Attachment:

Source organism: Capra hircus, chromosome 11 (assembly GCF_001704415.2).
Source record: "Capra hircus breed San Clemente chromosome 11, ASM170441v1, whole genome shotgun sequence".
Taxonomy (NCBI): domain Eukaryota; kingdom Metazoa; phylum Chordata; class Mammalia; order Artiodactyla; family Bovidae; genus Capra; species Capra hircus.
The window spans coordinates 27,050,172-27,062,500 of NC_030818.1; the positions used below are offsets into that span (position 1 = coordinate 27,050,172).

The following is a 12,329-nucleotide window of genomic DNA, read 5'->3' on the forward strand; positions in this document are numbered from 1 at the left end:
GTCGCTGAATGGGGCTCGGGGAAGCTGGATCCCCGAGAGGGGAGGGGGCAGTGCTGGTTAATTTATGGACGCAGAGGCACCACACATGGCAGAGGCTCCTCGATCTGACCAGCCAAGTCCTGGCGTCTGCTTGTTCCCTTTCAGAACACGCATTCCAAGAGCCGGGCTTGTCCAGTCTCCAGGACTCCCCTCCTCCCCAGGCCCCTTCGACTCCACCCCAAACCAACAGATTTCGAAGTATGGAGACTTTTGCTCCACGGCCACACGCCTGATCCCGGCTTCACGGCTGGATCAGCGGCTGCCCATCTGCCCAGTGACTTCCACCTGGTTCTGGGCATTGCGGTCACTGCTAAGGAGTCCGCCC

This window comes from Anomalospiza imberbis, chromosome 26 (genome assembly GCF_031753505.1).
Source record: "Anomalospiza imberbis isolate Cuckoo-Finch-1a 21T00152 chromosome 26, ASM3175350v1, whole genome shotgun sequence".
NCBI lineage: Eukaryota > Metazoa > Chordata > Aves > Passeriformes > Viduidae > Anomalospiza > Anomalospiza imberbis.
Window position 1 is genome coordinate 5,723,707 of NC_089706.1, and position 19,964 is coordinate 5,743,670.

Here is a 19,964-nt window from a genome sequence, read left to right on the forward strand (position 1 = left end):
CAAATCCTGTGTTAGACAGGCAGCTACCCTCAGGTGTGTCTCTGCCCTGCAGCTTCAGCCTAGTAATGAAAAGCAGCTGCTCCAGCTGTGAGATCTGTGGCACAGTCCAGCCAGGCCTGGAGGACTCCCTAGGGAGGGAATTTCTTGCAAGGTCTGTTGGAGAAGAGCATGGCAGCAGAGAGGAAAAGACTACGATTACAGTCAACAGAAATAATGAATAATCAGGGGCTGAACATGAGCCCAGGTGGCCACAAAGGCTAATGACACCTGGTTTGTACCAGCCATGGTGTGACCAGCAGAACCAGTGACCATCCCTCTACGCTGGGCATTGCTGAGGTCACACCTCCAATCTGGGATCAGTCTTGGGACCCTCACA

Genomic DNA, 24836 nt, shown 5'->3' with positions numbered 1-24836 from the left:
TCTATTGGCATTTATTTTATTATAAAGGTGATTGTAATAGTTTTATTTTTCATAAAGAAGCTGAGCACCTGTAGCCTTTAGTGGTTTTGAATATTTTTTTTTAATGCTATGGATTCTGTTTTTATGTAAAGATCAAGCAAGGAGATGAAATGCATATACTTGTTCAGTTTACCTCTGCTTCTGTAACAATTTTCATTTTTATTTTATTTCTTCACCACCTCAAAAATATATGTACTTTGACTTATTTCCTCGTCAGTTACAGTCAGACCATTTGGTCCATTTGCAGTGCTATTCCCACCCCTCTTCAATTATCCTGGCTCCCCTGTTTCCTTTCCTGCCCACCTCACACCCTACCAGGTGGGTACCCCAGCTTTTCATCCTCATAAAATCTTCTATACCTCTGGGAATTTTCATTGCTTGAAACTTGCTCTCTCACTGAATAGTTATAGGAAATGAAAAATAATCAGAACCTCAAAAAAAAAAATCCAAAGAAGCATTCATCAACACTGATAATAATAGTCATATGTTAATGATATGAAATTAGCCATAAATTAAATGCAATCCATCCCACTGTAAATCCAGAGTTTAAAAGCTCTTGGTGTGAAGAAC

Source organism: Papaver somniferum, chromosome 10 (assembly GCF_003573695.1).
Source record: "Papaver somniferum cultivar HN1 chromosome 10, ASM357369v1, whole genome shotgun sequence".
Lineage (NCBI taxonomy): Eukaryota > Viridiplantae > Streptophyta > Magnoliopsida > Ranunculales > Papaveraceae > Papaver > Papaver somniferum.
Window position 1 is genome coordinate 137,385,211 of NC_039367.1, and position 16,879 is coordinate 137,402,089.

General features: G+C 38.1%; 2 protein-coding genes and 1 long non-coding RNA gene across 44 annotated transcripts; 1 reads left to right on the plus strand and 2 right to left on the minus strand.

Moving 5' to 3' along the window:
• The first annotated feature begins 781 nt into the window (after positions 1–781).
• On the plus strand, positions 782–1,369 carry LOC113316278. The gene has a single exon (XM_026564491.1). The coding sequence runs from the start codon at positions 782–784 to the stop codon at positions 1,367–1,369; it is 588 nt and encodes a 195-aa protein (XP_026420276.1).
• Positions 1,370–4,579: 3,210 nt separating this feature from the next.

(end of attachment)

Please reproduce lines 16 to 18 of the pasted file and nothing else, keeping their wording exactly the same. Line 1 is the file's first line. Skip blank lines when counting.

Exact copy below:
Source record: "Papaver somniferum cultivar HN1 chromosome 10, ASM357369v1, whole genome shotgun sequence".
Lineage (NCBI taxonomy): Eukaryota > Viridiplantae > Streptophyta > Magnoliopsida > Ranunculales > Papaveraceae > Papaver > Papaver somniferum.
Window position 1 is genome coordinate 137,385,211 of NC_039367.1, and position 16,879 is coordinate 137,402,089.